It was a dark and stormy afternoon when I first spotted this unique piece of sculpture bolted to a street sign on East 13th Street (near Ave A). I went in for a closer look:
I’ve been fortunate to visit the Metropolitan Museum of Art probably half a dozen times since it reopened last July, post-Covid lockdown, but the building’s roof garden only just reopened in April, for the debut of its latest site-specific commission. As Long As The Sun Lasts, by Philadelphia-based artist Alex Da Corte, is a whimsical mash up of Sesame Street and the works of Alexander Calder that could light up the rooftop even on the cloudiest day.
Symbols of speed and good fortune, Dolphins swim down the sides of this ocean-colored vase (1866–70s) from Salviati & Co. John Ruskin’s Stones of Venice created a wave of enthusiasm for the lost art of cristallo. Published from 1851 to 1853, Ruskin’s book proved a stroke of good luck for Venetians seeking to revive old glassblowing techniques.
Photographed at the Metropolitan Museum of Art in NYC.
This linoleum cut print, Speed Trial (1932), was inspired by Bluebird, a race car that reached a velocity of 246 miles per hour at Daytona Beach, Florida in 1932, breaking the land-speed record. Artist Cyril Edward Power (1872 – 1951) used rhythmic, repetitive curves to conjure the rushing motion of the aerodynamic vehicle. He printed the image using three layers of color: light blue, dark blue, and green. He stipulated that the dark blue should be printed “dark on bonnet, paling to tail” — a graded passage that emphasizes the engine, at the front of the car, as the source of its power.
Photographed in the Museum of Modern Art in NYC.
This amazing painting featuring a group of seven of the most well-known Fast Food Mascots at a funeral was spotted by me at an arts and crafts street fair in Chicago. They are clearly serving as pallbearers and you can see that the coffin says “Monsanto,” the notorious chemical company. But, what does it all mean? The painting is clearly mounted in an up-cycled window frame, and the rows of towering palm trees in the background indicates that the location is southern California. I neglected to note the artist’s name, so if anyone has a clue as to who painted this, and what it is all about, please leave that information in the comments! Thank you, Drive Through!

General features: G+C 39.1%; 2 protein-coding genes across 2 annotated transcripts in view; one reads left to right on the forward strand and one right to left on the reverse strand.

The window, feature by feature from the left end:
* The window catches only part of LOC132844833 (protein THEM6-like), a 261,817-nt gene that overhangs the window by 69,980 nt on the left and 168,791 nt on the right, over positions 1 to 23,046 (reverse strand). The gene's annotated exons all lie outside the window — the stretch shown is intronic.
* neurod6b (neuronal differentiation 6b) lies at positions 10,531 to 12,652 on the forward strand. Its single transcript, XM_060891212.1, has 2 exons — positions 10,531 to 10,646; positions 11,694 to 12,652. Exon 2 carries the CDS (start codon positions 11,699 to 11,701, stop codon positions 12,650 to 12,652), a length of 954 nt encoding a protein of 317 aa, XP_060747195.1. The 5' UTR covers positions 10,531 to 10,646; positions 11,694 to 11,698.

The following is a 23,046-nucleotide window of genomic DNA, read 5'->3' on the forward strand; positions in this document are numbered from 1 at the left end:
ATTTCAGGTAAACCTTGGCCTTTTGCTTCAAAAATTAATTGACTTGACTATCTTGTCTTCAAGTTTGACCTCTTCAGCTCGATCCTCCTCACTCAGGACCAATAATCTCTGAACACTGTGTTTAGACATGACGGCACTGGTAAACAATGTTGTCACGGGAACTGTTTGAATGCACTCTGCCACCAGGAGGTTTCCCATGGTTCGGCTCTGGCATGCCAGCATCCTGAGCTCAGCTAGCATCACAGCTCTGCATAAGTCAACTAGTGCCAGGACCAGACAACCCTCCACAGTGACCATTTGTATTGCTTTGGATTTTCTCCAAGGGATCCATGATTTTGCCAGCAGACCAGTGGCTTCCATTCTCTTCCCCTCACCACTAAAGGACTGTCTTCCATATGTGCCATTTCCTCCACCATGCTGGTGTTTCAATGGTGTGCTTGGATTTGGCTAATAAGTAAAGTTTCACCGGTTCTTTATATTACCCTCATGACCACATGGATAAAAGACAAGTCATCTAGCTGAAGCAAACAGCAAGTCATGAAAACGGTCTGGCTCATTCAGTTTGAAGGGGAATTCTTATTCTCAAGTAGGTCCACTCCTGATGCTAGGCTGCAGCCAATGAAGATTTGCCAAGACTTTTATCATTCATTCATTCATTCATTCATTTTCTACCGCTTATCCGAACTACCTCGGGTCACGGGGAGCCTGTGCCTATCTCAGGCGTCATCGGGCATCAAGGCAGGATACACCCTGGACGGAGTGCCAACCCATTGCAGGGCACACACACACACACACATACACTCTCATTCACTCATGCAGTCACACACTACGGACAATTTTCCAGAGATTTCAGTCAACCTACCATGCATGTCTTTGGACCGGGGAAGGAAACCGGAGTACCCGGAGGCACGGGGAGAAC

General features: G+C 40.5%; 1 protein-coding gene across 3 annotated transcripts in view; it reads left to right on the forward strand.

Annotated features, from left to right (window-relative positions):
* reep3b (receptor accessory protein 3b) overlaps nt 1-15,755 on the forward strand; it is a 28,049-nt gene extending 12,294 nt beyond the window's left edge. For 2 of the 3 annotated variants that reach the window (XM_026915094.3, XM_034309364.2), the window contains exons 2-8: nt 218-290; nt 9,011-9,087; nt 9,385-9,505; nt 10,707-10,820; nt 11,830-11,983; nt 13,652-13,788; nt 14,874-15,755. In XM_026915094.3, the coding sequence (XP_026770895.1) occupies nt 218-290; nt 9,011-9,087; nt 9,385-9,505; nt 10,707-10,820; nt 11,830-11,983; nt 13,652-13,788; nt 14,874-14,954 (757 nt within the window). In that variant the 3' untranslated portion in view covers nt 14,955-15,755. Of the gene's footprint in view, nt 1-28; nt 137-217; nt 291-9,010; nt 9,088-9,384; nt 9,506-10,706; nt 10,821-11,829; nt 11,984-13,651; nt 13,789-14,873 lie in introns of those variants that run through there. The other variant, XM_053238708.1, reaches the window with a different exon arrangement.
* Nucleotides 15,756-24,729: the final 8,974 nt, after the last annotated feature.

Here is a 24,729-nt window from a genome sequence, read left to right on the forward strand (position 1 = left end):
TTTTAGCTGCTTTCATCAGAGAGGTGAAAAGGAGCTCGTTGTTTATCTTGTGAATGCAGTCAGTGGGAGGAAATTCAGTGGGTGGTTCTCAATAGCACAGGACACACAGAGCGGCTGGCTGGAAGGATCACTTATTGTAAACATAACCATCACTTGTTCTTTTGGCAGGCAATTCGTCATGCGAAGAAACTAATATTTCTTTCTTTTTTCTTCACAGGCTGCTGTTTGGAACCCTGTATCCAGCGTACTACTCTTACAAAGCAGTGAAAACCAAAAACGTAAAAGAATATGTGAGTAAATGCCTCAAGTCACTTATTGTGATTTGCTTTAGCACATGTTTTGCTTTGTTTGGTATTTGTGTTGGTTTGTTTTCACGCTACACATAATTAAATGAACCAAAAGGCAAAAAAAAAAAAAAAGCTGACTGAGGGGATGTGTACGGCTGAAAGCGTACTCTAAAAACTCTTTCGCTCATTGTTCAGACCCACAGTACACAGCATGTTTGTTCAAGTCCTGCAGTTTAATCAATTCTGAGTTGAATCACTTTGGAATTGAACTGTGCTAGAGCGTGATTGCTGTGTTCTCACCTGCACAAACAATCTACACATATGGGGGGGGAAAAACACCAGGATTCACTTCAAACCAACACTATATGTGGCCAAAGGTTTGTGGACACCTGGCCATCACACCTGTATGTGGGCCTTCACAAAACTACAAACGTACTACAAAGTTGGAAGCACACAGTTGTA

By the 20th century, wool suits and coats were indispensable, practical elements of fashionable daywear for women. Double-faced wool, used here by designer Mila Schön for her Blue Coat (1968) is woven almost as two separate textiles, joined by a set of interwoven yarns, creating a thick, structural, spongy fabric.
The textile’s density supports this A-line silhouette, while the wool’s pliability eases the inset of Pop Art circles. The hems were self-finished by opening the layers and stitching the edges to the inside.
Photographed as Part of the Exhibit, Fabric in Fashion, on View Through May 4th, 2019 at The Museum at FIT in Manhattan.
Adult Contemporary Electronica: Yes, it Exists. This week’s Video Clip comes from Westerman, an artist who’s flown under my radar until the link to his latest single, “Outside Sublime,” arrived in my email box. Lucky me, lucky you!
With a penchant for creating songs that explore and interrogate the nature of personal connection, Westerman’s new visual is a soothing, ethereal look at the fantasy world one escapes to when opening up to another person. Aurally, “Outside Sublime” is not just easy listening, it’s completely effortless. This is the soothing break your mind needs after a long weekend spent holiday shopping and hanging out with your family, trust me.
Director Beatrix Blaise shared a creative insight on how the video for “Outside Sublime” came together: “When I first heard it, I instantly imagined glistening watery scenes, fireflies and some sense of harmonious escape. Out of that came a kind of visceral world, where each thing in it was trying to mirror a human softness and duality.”
“Outside Sublime” can be found on Westerman’s just-released Ark EP, out now on Blue Flowers. Enjoy!